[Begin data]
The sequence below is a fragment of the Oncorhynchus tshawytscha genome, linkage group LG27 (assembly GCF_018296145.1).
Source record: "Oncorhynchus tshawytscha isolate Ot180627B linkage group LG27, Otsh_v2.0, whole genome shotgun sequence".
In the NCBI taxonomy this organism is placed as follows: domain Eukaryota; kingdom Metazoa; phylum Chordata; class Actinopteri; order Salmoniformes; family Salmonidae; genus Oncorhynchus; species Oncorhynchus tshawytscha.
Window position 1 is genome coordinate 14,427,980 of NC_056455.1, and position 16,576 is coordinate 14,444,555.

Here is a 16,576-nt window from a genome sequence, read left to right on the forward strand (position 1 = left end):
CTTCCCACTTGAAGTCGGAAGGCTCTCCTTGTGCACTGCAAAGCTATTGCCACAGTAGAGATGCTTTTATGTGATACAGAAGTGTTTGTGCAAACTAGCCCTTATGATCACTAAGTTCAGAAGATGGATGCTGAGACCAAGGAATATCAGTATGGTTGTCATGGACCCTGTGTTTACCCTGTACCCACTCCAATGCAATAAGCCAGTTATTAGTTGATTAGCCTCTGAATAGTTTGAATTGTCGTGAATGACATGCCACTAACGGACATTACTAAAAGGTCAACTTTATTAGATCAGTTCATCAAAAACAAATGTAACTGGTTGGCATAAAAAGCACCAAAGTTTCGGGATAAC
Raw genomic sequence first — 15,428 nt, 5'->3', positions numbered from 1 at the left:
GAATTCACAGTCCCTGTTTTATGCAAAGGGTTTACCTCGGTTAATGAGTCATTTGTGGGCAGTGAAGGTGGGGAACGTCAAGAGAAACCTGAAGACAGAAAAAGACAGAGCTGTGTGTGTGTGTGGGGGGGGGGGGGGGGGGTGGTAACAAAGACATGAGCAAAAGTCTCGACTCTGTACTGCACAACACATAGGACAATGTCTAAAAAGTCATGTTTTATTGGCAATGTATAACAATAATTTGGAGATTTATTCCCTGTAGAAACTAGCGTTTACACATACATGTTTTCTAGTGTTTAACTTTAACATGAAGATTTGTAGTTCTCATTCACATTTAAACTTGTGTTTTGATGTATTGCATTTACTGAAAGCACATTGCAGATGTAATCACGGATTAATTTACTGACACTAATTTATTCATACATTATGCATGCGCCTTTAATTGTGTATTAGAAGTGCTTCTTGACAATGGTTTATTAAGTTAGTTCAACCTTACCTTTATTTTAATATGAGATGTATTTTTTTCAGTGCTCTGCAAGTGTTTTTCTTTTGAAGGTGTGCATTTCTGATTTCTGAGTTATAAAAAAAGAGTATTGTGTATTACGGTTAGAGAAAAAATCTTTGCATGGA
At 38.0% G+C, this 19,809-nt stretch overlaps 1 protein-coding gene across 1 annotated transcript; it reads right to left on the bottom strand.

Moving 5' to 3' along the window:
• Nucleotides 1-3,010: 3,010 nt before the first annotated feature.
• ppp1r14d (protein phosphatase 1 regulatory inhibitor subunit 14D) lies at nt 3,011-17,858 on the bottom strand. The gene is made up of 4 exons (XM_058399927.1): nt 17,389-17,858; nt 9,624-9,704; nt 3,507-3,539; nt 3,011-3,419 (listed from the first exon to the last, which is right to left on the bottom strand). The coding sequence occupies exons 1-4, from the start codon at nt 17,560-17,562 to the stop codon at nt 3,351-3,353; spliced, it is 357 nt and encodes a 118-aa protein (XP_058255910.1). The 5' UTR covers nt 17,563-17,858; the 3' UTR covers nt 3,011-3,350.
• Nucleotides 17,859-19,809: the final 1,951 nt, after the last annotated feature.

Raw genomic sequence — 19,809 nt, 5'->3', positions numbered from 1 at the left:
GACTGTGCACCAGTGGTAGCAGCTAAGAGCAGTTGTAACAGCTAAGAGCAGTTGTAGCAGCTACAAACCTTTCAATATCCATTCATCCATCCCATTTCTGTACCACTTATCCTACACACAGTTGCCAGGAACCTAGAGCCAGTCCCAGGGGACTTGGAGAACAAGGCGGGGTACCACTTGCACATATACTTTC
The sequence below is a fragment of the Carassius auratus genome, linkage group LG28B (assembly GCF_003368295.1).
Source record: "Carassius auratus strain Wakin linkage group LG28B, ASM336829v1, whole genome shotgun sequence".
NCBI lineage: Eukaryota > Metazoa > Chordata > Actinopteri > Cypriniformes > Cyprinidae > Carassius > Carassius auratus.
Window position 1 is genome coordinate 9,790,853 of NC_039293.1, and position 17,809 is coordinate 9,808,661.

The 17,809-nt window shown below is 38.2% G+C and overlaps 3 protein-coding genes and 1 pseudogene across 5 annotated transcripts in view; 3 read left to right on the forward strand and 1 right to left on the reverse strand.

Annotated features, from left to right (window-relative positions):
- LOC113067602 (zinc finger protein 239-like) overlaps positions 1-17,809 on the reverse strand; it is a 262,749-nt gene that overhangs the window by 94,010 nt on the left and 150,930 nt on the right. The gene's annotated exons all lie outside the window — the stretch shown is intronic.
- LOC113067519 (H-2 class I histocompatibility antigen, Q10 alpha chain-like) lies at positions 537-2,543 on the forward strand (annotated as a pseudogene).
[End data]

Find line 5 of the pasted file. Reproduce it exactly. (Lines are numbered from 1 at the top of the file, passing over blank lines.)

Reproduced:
Here is a 16,576-nt window from a genome sequence, read left to right on the forward strand (position 1 = left end):